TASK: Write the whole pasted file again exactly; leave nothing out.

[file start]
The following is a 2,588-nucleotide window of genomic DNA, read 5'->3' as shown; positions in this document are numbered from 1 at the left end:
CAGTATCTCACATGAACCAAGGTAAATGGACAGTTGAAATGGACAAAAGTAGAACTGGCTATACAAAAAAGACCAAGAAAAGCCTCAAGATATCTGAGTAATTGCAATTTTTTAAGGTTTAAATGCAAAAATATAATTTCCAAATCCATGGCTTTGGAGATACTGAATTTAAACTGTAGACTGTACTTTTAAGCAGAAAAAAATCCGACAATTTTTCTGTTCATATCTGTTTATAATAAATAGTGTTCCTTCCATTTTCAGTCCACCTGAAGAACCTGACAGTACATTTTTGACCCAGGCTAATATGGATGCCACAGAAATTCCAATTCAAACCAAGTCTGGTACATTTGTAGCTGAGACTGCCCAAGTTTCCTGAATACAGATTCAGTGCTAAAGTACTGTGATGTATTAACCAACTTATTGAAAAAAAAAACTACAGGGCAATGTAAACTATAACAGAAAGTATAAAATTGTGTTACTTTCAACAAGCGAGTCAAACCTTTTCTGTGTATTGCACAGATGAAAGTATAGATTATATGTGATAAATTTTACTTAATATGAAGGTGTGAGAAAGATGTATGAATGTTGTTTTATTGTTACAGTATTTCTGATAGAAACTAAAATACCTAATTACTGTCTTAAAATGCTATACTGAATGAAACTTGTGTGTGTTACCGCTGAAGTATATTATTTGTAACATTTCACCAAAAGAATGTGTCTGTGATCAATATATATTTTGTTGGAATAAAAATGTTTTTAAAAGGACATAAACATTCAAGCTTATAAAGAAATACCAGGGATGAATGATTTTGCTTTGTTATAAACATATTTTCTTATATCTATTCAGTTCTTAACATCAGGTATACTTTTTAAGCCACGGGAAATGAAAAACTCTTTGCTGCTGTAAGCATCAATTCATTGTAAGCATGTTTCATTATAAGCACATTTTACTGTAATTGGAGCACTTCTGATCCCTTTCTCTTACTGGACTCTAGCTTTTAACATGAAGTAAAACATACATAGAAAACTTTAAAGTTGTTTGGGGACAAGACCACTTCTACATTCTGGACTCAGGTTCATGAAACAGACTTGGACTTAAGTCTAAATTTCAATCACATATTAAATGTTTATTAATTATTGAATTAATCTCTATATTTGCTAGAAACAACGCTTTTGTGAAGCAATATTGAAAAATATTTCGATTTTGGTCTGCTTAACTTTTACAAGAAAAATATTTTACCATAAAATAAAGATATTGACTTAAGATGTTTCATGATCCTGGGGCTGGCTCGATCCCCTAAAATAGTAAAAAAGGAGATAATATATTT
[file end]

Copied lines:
The following is a 2,588-nucleotide window of genomic DNA, read 5'->3' as shown; positions in this document are numbered from 1 at the left end:
CAGTATCTCACATGAACCAAGGTAAATGGACAGTTGAAATGGACAAAAGTAGAACTGGCTATACAAAAAAGACCAAGAAAAGCCTCAAGATATCTGAGTAATTGCAATTTTTTAAGGTTTAAATGCAAAAATATAATTTCCAAATCCATGGCTTTGGAGATACTGAATTTAAACTGTAGACTGTACTTTTAAGCAGAAAAAAATCCGACAATTTTTCTGTTCATATCTGTTTATAATAAATAGTGTTCCTTCCATTTTCAGTCCACCTGAAGAACCTGACAGTACATTTTTGACCCAGGCTAATATGGATGCCACAGAAATTCCAATTCAAACCAAGTCTGGTACATTTGTAGCTGAGACTGCCCAAGTTTCCTGAATACAGATTCAGTGCTAAAGTACTGTGATGTATTAACCAACTTATTGAAAAAAAAAACTACAGGGCAATGTAAACTATAACAGAAAGTATAAAATTGTGTTACTTTCAACAAGCGAGTCAAACCTTTTCTGTGTATTGCACAGATGAAAGTATAGATTATATGTGATAAATTTTACTTAATATGAAGGTGTGAGAAAGATGTATGAATGTTGTTTTATTGTTACAGTATTTCTGATAGAAACTAAAATACCTAATTACTGTCTTAAAATGCTATACTGAATGAAACTTGTGTGTGTTACCGCTGAAGTATATTATTTGTAACATTTCACCAAAAGAATGTGTCTGTGATCAATATATATTTTGTTGGAATAAAAATGTTTTTAAAAGGACATAAACATTCAAGCTTATAAAGAAATACCAGGGATGAATGATTTTGCTTTGTTATAAACATATTTTCTTATATCTATTCAGTTCTTAACATCAGGTATACTTTTTAAGCCACGGGAAATGAAAAACTCTTTGCTGCTGTAAGCATCAATTCATTGTAAGCATGTTTCATTATAAGCACATTTTACTGTAATTGGAGCACTTCTGATCCCTTTCTCTTACTGGACTCTAGCTTTTAACATGAAGTAAAACATACATAGAAAACTTTAAAGTTGTTTGGGGACAAGACCACTTCTACATTCTGGACTCAGGTTCATGAAACAGACTTGGACTTAAGTCTAAATTTCAATCACATATTAAATGTTTATTAATTATTGAATTAATCTCTATATTTGCTAGAAACAACGCTTTTGTGAAGCAATATTGAAAAATATTTCGATTTTGGTCTGCTTAACTTTTACAAGAAAAATATTTTACCATAAAATAAAGATATTGACTTAAGATGTTTCATGATCCTGGGGCTGGCTCGATCCCCTAAAATAGTAAAAAAGGAGATAATATATTT